AMID PANDEMIC, PEN AMERICA URGES STATE OFFICIALS TO SUPPORT LOCAL JOURNALISM
PEN America joins with Free Press and Common Cause in nationwide letter campaign urging more support for local press
(New York, NY) – PEN America today led a coalition of local news and press freedom organizations to send letters to governors in all 50 states, as well as the mayor of Washington D.C., urging government leaders to include emergency funding for local news in their coronavirus relief efforts.
PEN America led the coalition effort, alongside Free Press and Common Cause, and it builds on PEN America’s advocacy on Capitol Hill urging Congress to include coronavirus stimulus funds for local news. Forty states have recognized the news media as an essential service, and the coalition urges all governors and political leaders to provide emergency coronavirus funds at the state-level to help bolster the industry at a time when local outlets are suffering financially.
“Local news outlets, ranging from state- to city- and community-level media organizations, are necessary partners in meeting the crucial information needs of people in the United States — especially during today’s public health and economic crises,” the letters read.
“However, COVID-19’s devastating economic impact on local news outlets is threatening their ability to function at all. Over the past two weeks, in the face of plummeting ad revenue, dozens of local publications across the country — from the largest chains to successful nonprofit and community outlets to tribal media and family-owned newspapers — have furloughed or laid off their reporters, reduced their publication frequency, or dropped their print editions altogether. In an industry that employs more than 80,000 people nationwide, many outlets are now struggling to cover even half of their reporters’ salaries, with newsroom layoffs increasing across the country.”
The 51 letters say that local news is essential to informing communities, and especially to informing vulnerable populations likely to be affected by the pandemic. This includes people of color as well as people living in low income communities. For instance, a local news outlet in California responded to listener demand by shifting its reporting to cover the coronavirus and broadcasting in Spanish to better serve the immigrant population.
“As local reporters and outlets have stepped up to provide credible and critical information to communities during the pandemic, so too must state leaders rise to the occasion to support these essential services,” said Nora Benavidez, PEN America’s director of U.S. free expression programs.
“Local news is not a luxury, it is a public good. We urge state governments to act immediately to provide an immediate lifeline to local media.”
In 2019, PEN America released the report “Losing the News” which laid out the vital role played by local news for communities and for democracy, and called for a significant public and private investment in local news, as well as guarantees to ensure editorial independence. Learn more about PEN America’s advocacy effortsto support local news and the group’s spotlight series on journalists covering the pandemic.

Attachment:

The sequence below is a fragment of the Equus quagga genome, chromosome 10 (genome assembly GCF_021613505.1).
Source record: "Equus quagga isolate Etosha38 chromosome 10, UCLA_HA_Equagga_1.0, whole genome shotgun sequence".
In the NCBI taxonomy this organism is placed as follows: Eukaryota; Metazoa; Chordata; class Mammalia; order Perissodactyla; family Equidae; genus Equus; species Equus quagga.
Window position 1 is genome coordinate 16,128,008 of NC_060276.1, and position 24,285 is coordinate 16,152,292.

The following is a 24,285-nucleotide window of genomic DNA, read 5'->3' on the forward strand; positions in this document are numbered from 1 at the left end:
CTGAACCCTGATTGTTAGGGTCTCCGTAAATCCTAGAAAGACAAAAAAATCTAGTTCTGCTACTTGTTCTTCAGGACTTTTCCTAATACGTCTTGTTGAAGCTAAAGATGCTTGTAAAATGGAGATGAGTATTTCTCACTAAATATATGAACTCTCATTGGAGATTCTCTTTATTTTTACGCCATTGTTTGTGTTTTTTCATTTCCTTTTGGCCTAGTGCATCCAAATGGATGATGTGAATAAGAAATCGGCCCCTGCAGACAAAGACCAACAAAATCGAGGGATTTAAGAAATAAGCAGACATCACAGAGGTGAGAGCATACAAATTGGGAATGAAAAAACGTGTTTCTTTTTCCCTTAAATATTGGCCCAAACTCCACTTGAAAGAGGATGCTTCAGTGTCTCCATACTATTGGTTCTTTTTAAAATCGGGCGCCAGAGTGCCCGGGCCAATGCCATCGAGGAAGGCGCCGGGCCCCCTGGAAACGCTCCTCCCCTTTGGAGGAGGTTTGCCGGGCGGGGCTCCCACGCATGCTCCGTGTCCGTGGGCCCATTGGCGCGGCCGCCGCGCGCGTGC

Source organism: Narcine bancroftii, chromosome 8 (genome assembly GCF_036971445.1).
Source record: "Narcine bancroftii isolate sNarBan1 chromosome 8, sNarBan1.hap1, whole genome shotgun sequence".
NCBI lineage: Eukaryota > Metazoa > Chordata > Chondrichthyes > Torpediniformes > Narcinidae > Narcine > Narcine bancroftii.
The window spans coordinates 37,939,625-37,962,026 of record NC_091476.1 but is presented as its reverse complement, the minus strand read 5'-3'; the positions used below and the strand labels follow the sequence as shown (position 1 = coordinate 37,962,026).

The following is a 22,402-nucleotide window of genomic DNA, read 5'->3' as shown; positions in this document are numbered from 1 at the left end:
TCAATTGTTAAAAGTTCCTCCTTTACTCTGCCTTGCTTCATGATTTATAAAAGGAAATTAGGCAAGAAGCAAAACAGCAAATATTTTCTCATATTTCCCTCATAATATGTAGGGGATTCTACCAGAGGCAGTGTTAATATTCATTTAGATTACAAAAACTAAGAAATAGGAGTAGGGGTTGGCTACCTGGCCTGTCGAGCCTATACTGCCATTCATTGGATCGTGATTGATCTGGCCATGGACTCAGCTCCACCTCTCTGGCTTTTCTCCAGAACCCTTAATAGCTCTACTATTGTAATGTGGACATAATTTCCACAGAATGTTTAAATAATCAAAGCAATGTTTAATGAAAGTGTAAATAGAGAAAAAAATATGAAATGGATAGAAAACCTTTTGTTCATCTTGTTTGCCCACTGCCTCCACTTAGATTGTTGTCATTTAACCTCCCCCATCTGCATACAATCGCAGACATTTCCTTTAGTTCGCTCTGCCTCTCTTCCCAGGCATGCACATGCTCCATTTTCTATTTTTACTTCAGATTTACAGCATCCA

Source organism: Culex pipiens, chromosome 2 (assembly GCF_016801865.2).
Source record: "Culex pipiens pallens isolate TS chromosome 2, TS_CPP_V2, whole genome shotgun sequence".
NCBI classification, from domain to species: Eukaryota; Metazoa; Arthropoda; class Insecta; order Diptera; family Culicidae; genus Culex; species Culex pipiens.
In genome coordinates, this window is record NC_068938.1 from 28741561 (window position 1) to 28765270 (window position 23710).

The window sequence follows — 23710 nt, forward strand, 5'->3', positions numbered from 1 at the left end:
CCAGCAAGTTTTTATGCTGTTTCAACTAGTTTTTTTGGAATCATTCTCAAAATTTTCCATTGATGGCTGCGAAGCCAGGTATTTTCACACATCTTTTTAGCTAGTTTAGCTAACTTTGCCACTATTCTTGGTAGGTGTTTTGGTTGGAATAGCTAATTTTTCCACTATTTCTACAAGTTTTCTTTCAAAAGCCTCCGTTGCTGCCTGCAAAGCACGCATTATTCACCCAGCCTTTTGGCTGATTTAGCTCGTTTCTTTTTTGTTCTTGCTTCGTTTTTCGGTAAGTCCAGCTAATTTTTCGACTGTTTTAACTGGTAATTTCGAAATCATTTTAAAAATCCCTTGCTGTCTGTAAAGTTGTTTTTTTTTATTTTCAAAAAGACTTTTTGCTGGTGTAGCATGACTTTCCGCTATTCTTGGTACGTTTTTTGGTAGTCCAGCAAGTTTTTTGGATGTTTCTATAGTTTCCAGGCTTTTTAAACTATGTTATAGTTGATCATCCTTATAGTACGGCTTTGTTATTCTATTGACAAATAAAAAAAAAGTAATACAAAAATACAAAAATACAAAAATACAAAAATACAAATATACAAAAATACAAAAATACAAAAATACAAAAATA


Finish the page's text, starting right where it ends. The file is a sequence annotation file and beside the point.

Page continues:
PEN America stands at the intersection of literature and human rights to protect open expression in the United States and worldwide. We champion the freedom to write, recognizing the power of the word to transform the world. Our mission is to unite writers and their allies to celebrate creative expression and defend the liberties that make it possible.
Compared With China, U.S. Stay-At-Home Has Been ‘Giant Garden Party,’ Journalist Says
“A pattern of infections and restrictions that could last for years.”
“In this country, 30,000 + new infections every day.”
“China didn’t start easing restrictions until they had Zero new infections a day…that’s when you really have control with easier contact-tracing.”
–New York Times science and health reporter Donald G. McNeil Jr.
McNeil says even a fairly strict stay-at-home policy is “just the first step” in the battle against the pandemic: “There’s a Harvard study that came out recently that said we should have 5 million to 10 million tests per day across [the U.S.] in order to have a clearer idea of where the virus is, where cases are going up. And cumulatively, all the tests we’ve done now has been 5 million.”
On how testing worked in China
The model in China was, when it was time to be tested, you were taken to a fever clinic. You were screened in several ways: Your temperature was taken. You were given a quick flu test and a quick white blood cell count to make sure you didn’t have a flu or bacterial pneumonia. And then you’d be given a quick CT scan. They could run as many as 200 CT scans a day on some of these portable machines so that they could check your lungs — because their tests had some time before the results came back too. And only after you cleared all those hurdles and you were definitely still a COVID case, then you got the test, because their tests were imperfect like ours are. And then you didn’t go home to wait for the results of your test. You stayed there in the fever clinic, in the center. You were told to sit far apart from other people — 6 feet away from other people. And people sat there sort of scared with their envelopes with their CT scan results in their hands, waiting to hear if they were yes or no.